Larry’s teaching ministry was where he shined most brightly. His students would agree that his classroom instruction was marked by his humble demeanor, clear and careful scholarship, and compassionate concern for students. I was one of the students greatly affected by Larry’s willingness to use his God-given gift for instruction and writing. He taught me church history, systematic theology, apologetics, and pedagogy. In acknowledging this I know that thousands of others in ministry today can say the same thing, whether they had Larry as a professor at Pillsbury, Central, Detroit, Master’s, or Shepherds.
One feature of Larry’s ministry that was not as well-known as his other more public activities was his role as a mentor to so many of us. In my case he functioned as a model in many ways. First, he showed me what being a wonderful friend and teaching colleague should look like by the way he interacted with my dad when they worked together on the faculty at Pillsbury. Second, he taught me how to be a seminary professor and Bible teacher by how he exemplified love for God, excellence in the teaching craft, thorough knowledge of his subject, and humble concern for every student. Another discipline Larry demonstrated was prayer for his students. Many years after I had graduated from seminary Larry remarked to me in passing, “I pray for you every Thursday.” While I suspect that he could not have prayed for all of his former students in this way, it buoyed my own spirit significantly that I was on his prayer list, and I have been so affected by Larry’s example that I, too, pray for a long list of former students on a weekly basis. Third, Larry exhibited for me how to be an effective seminary dean. While I caught only glimpses of this as a seminary student, I learned much more in the years after I became the dean at Central in 2010. We attended a dean’s conference together, and even there, I saw him actively taking notes and pursuing ways he could improve in this calling.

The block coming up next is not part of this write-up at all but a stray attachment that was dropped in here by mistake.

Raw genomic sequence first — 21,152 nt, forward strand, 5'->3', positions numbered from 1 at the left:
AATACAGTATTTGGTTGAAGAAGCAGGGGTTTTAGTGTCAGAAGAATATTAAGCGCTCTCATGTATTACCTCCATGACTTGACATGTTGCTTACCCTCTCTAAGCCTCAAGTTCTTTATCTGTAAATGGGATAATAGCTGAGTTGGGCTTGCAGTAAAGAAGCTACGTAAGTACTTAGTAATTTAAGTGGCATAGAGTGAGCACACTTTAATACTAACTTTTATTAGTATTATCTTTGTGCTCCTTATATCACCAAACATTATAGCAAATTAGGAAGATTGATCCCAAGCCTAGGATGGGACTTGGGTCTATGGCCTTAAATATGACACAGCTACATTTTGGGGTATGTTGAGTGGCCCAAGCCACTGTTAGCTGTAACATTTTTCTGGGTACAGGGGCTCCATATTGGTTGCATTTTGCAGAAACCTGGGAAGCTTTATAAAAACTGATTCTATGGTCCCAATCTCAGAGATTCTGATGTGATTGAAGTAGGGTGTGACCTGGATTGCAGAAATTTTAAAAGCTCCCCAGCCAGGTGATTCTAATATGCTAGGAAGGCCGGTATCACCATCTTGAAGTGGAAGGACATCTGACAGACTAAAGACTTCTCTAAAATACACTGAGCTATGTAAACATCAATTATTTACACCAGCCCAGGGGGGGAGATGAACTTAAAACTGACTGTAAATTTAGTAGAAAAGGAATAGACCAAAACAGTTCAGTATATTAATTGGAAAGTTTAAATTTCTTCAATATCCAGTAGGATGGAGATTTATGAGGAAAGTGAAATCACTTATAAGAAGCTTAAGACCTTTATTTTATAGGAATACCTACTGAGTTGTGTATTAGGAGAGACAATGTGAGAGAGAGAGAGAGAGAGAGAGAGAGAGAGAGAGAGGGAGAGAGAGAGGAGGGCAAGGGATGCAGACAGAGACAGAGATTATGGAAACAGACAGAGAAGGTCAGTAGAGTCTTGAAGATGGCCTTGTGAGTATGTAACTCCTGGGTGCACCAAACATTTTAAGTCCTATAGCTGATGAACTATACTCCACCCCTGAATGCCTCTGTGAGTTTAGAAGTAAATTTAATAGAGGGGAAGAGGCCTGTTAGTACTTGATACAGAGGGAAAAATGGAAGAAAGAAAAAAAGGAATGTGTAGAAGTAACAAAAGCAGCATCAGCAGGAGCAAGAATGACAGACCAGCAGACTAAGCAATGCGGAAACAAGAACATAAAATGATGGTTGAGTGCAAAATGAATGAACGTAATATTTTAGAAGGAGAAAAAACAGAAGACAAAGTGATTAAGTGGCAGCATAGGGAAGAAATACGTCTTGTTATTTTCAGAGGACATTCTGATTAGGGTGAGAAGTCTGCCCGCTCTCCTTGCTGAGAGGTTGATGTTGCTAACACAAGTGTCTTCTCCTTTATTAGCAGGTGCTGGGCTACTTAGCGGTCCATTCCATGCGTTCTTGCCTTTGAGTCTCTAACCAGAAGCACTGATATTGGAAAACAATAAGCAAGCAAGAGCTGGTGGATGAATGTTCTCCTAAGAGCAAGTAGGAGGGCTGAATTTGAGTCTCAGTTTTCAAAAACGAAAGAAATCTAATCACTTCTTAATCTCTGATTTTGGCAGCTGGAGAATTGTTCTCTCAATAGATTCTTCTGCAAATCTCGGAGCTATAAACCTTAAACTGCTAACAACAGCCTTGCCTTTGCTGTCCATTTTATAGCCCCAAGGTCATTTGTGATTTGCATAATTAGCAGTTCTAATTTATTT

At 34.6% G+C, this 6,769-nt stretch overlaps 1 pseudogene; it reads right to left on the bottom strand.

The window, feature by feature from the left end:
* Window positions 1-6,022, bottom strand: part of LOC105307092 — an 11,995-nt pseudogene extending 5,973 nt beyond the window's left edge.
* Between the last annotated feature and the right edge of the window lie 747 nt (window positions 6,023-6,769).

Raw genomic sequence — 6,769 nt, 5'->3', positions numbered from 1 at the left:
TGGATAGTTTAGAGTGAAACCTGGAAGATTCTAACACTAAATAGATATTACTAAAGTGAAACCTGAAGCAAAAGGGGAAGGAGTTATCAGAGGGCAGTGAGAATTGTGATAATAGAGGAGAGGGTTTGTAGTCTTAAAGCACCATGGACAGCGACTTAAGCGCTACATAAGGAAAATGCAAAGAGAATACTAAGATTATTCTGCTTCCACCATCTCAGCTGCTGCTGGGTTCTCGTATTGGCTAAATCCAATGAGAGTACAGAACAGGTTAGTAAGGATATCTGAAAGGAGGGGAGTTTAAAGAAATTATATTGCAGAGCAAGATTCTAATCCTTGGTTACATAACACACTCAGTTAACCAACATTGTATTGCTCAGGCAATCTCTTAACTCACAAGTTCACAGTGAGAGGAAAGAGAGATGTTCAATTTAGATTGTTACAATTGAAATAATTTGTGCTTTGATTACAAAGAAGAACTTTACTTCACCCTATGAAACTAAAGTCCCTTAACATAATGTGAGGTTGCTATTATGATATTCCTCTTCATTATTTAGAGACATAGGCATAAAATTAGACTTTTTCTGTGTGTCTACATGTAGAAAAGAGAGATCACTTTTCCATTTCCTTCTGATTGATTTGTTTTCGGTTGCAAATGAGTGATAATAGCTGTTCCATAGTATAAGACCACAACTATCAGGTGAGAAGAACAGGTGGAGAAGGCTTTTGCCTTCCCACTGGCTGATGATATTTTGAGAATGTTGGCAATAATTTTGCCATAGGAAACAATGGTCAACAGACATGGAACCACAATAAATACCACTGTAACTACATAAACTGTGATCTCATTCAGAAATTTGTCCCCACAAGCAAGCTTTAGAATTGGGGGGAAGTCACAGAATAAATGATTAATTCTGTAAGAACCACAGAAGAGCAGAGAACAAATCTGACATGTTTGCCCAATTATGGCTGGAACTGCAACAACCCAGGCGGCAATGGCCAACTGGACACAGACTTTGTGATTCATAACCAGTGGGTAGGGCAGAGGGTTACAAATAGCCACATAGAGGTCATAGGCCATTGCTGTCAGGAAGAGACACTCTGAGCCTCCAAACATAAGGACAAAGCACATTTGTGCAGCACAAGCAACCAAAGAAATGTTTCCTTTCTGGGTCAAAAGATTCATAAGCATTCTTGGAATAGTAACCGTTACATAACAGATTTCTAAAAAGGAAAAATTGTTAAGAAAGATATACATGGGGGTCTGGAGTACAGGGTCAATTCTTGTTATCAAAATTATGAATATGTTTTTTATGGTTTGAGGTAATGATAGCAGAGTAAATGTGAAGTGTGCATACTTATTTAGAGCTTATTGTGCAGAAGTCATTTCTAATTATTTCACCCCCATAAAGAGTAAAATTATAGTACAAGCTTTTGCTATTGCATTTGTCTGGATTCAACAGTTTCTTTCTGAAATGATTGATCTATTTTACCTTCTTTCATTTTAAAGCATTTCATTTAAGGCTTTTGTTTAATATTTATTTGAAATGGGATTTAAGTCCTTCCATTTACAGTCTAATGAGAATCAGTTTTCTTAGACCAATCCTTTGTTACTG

Central’s chancellor Doug McLachlan described Larry in an email he sent to him in July 2022: “I believe you, Larry, have fleshed out this [paradigm of the simultaneous expression of holiness and love] admirably in the world of Christian scholarship, both in your proclamation and defense of the truth of God’s Word. Countless students and servants of the Lord have been helped by your commitment to this Christlike paradigm of doing ministry and mission as a theologian…. Larry, it is this virtue especially that has characterized your ministry for a lifetime—approved; no need to be ashamed; a good steward of Holy Scripture; rightly handling the word of truth. We express our gratitude to you for this ‘long obedience in the same direction.’”
I praise the Lord for finding Larry faithful and putting him into the ministry, and I also praise Him for His kind providence in allowing me to study with, learn from, and enjoy the friendship of a man of God like Larry Pettegrew.
This essay is by Jon Pratt, Vice President of Academics and Professor of New Testament at Central Baptist Theological Seminary. Not every one of the professors, students, or alumni of Central Seminary necessarily agrees with every opinion that it expresses.
O For a Faith That Will Not Shrink
William Hiley Bathurst (1796–1877)
O for a faith that will not shrink,
Though pressed by every foe,
That will not tremble on the brink
Of any earthly woe.
That will not murmur nor complain
Beneath the chastening rod,
But, in the hour of grief or pain,
Will lean upon its God;
A faith that shines more bright and clear
When tempests rage without:
That when in danger knows no fear,
In darkness feels no doubt;
That bears, unmoved, the world’s dread frown,
Nor heeds the scornful smile;
That seas of trouble cannot drown,
Nor Satan’s arts beguile;
A faith that keeps the narrow way
Till life’s last hour is fled,
And with a pure and heavenly ray
Illumes a dying bed:
Lord, give us such a faith as this;
And then, what e’er may come,
I’ll taste, e’en now, the hallowed bliss
Of an eternal home.